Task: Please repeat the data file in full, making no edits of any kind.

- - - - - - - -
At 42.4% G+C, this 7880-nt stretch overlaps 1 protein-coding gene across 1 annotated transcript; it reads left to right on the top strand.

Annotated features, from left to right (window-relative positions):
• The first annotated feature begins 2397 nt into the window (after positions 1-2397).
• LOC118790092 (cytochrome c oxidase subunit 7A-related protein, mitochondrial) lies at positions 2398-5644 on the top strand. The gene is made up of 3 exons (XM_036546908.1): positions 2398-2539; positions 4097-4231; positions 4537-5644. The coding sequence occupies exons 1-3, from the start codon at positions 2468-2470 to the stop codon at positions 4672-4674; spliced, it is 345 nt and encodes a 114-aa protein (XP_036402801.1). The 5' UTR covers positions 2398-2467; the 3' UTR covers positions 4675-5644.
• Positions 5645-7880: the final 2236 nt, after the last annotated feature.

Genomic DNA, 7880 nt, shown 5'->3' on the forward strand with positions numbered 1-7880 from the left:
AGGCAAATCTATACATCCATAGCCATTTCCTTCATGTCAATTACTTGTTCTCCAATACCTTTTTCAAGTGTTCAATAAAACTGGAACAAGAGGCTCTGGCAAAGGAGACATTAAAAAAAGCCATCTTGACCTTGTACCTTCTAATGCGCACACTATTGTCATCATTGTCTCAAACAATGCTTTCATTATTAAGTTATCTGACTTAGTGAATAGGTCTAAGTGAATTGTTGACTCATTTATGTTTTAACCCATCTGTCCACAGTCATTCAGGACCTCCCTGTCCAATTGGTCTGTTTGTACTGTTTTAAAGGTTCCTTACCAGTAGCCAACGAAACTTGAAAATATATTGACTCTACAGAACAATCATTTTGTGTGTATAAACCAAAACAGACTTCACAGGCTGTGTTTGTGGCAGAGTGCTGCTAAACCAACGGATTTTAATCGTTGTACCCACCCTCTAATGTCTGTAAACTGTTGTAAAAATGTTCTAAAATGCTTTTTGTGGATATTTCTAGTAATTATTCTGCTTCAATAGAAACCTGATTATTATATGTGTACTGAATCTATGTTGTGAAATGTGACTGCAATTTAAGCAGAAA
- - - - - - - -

At 42.4% G+C, this 7880-nt stretch overlaps 1 protein-coding gene across 1 annotated transcript; it reads left to right on the top strand.

Annotated features, from left to right (window-relative positions):
• The first annotated feature begins 2397 nt into the window (after positions 1-2397).
• LOC118790092 (cytochrome c oxidase subunit 7A-related protein, mitochondrial) lies at positions 2398-5644 on the top strand. The gene is made up of 3 exons (XM_036546908.1): positions 2398-2539; positions 4097-4231; positions 4537-5644. The coding sequence occupies exons 1-3, from the start codon at positions 2468-2470 to the stop codon at positions 4672-4674; spliced, it is 345 nt and encodes a 114-aa protein (XP_036402801.1). The 5' UTR covers positions 2398-2467; the 3' UTR covers positions 4675-5644.
• Positions 5645-7880: the final 2236 nt, after the last annotated feature.

Genomic DNA, 7880 nt, shown 5'->3' on the forward strand with positions numbered 1-7880 from the left:
AGGCAAATCTATACATCCATAGCCATTTCCTTCATGTCAATTACTTGTTCTCCAATACCTTTTTCAAGTGTTCAATAAAACTGGAACAAGAGGCTCTGGCAAAGGAGACATTAAAAAAAGCCATCTTGACCTTGTACCTTCTAATGCGCACACTATTGTCATCATTGTCTCAAACAATGCTTTCATTATTAAGTTATCTGACTTAGTGAATAGGTCTAAGTGAATTGTTGACTCATTTATGTTTTAACCCATCTGTCCACAGTCATTCAGGACCTCCCTGTCCAATTGGTCTGTTTGTACTGTTTTAAAGGTTCCTTACCAGTAGCCAACGAAACTTGAAAATATATTGACTCTACAGAACAATCATTTTGTGTGTATAAACCAAAACAGACTTCACAGGCTGTGTTTGTGGCAGAGTGCTGCTAAACCAACGGATTTTAATCGTTGTACCCACCCTCTAATGTCTGTAAACTGTTGTAAAAATGTTCTAAAATGCTTTTTGTGGATATTTCTAGTAATTATTCTGCTTCAATAGAAACCTGATTATTATATGTGTACTGAATCTATGTTGTGAAATGTGACTGCAATTTAAGCAGAAA